‘Meet Me There: Normal Sex & Home in three days. Don’t wash.’ by Samuel Ace
Author: Julie R. Enszer
September 6, 2019
____________I call to the silent air reach again to find
you so perched inside another time our incarnation
breaks the world
These are the final lines of the poem “The Roads,” which Samuel Ace places before the reprint of two earlier collections of his work in the book Meet Me There. “The Roads” was first published in 2018 in the collection The Equalizer: Third Series, edited by Michael Schiavo. Those words echo, the speaker calling to silent air to a person “perched inside another time.” The apparent joint incarnation “breaks the world.” It is a powerful statement.
Meet Me There gathers two collections by Linda Smukler, now Samuel Ace: Normal Sex and Home in three days. Don’t wash. Published by Belladonna*, this collected reprint is part of the publisher’s Germinal Texts series that “trace feminist avant-garde histories and the poetic lineages they produce.”
Both of these collected works are fundamentally about lesbian love and desire. Normal Sex challenged some of the normative views of lesbian sexuality that predominated in the 1980s. In Home in three days. Don’t wash., Ace/Smukler narrated a passionate affair between two women. Both books embraced a vision of sexuality that was broader and grittier. The introduction to this new Belladonna* collection is framed as a series of correspondence between Sam to Linda. In the introduction, Sam states that his work challenged “the sweet labia- and flower-filled sex I found in the work of so many lesbian poets in the 1980s and early ‘90s. Ace/Smukler rather gives readers poems that grapple with sexual abuse, gender non-conformity, and lesbian desire. In “Out,” the poet writes, “I could go out tonight and pick up a woman who only/ wanted to make love to me.” The poem concludes, “I would let her throw me in the car and ride away with me one / hand on the wheel the other between my legs.”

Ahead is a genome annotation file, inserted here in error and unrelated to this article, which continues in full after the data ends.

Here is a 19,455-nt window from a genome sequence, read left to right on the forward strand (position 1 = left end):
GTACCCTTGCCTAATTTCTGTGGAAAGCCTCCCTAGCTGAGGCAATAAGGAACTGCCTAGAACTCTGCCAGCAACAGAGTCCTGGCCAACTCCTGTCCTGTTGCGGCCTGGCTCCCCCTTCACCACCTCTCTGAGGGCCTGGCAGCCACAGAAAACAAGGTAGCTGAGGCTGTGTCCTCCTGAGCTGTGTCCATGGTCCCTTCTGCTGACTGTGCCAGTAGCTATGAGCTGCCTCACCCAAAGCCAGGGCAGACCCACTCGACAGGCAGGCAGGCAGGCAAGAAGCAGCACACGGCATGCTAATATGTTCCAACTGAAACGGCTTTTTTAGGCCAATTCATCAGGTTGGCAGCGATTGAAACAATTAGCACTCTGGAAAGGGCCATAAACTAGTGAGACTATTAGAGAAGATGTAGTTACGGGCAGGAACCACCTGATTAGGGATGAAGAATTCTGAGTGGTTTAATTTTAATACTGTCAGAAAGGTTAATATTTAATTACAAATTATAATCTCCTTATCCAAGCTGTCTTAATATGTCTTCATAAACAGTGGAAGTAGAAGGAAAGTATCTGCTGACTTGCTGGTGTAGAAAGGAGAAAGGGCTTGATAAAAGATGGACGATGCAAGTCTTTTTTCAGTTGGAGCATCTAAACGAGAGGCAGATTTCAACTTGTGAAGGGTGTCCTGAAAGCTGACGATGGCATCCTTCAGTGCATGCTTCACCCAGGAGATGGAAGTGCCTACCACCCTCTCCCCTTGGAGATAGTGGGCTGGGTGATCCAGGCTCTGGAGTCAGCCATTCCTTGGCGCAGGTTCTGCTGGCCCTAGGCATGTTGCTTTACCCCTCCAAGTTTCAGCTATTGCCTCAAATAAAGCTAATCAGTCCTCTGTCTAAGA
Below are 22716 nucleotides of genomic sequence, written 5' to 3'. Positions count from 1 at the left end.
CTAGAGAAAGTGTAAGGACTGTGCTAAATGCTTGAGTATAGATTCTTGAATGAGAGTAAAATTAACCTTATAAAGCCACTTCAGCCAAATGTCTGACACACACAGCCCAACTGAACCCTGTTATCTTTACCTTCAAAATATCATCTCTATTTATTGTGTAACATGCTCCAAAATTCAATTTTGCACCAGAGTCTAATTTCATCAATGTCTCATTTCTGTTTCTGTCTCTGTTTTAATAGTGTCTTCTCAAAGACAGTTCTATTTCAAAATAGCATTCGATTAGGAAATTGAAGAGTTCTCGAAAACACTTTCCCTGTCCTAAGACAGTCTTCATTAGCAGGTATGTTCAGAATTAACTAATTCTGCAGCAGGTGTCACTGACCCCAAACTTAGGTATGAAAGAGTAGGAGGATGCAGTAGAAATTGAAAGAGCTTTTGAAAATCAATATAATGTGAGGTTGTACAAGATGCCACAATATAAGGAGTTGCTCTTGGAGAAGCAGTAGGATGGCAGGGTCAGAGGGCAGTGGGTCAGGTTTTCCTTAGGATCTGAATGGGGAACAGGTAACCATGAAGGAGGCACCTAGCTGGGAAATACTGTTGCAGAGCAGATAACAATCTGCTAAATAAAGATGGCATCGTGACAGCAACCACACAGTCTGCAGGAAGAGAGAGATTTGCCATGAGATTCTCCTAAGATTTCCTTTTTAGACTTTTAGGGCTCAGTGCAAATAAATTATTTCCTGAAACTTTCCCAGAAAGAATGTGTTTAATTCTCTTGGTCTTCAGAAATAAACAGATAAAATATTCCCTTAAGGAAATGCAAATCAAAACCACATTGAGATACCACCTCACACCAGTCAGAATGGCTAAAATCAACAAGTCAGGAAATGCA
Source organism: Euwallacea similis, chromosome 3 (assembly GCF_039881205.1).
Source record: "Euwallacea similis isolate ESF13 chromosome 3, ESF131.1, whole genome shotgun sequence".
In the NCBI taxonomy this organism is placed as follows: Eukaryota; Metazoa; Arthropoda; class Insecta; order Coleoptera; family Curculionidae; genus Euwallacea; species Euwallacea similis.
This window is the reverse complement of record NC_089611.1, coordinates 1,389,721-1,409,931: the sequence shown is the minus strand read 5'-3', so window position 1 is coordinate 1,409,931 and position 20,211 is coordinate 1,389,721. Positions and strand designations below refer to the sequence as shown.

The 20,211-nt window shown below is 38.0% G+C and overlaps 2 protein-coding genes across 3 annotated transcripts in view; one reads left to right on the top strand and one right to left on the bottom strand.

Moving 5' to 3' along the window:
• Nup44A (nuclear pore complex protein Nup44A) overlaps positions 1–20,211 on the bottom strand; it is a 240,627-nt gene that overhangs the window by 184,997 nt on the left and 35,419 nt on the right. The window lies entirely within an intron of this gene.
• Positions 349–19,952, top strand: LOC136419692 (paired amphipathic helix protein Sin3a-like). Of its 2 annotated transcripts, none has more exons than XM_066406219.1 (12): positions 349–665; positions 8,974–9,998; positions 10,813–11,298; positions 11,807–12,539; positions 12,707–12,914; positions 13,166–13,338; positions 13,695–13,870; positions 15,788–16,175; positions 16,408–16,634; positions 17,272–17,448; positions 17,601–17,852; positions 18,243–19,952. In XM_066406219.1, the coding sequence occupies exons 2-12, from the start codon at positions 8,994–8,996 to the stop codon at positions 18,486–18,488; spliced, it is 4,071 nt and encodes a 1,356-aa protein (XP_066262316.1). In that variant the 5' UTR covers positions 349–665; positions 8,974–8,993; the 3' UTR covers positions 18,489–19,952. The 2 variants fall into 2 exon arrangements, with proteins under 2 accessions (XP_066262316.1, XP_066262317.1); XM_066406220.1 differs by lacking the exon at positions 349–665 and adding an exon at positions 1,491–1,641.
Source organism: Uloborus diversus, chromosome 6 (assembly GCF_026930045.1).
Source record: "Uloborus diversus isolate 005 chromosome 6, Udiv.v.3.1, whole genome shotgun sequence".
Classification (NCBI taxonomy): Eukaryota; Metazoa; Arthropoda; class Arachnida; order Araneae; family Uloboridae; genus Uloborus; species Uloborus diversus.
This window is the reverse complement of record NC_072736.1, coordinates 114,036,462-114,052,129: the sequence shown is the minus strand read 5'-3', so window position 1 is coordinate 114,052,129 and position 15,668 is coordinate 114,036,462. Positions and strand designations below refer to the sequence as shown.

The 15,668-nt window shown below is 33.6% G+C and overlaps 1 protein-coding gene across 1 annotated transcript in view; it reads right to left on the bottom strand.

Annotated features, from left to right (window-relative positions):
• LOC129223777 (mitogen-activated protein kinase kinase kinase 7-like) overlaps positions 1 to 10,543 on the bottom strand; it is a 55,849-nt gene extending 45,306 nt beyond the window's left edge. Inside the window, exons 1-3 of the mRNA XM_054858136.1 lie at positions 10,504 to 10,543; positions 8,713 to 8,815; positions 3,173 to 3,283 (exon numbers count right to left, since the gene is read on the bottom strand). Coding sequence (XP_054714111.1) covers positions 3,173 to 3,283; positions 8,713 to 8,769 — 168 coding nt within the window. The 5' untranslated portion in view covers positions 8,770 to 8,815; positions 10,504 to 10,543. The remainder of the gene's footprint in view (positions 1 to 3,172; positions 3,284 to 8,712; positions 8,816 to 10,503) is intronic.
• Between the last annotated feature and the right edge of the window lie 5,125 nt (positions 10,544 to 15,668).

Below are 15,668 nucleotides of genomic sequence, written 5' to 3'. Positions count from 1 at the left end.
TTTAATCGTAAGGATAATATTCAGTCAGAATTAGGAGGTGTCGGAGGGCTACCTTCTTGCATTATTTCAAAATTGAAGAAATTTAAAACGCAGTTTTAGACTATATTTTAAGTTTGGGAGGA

Perhaps the most moving thing about this collection is the letters between Linda and Samuel, the same person, of course, but living a life at different times with different affections, different investments, and different expressions. Yet the naming between the two of them as different and still the same is powerful and moving. Each time I have read these letters composing the introduction, tears well in my eyes because of the honesty about one writer’s life and past and path. Ace writing to Linda honors what was, what she did with her words, how she lived, what her political investments were. There is no denial of her life and work, rather there is an understanding of her connection to breathe life into Samuel and she honors and appreciates that in her letters to him.
This collection recognizes that life is long, that expressions of the self change over time, that the world around us changes and we all adapt to that change of world, to borrow Adrienne Rich’s phrase. While Ace suggest in the opening poem that “our incarnation / breaks the world” in fact it does not. The incarnation of Ace and Smukler, their shared work and words makes us stronger.
Meet Me There: Normal Sex & Home in three days. Don’t wash.
By Samuel Ace
Paperback, 9780998843926, 184 pp.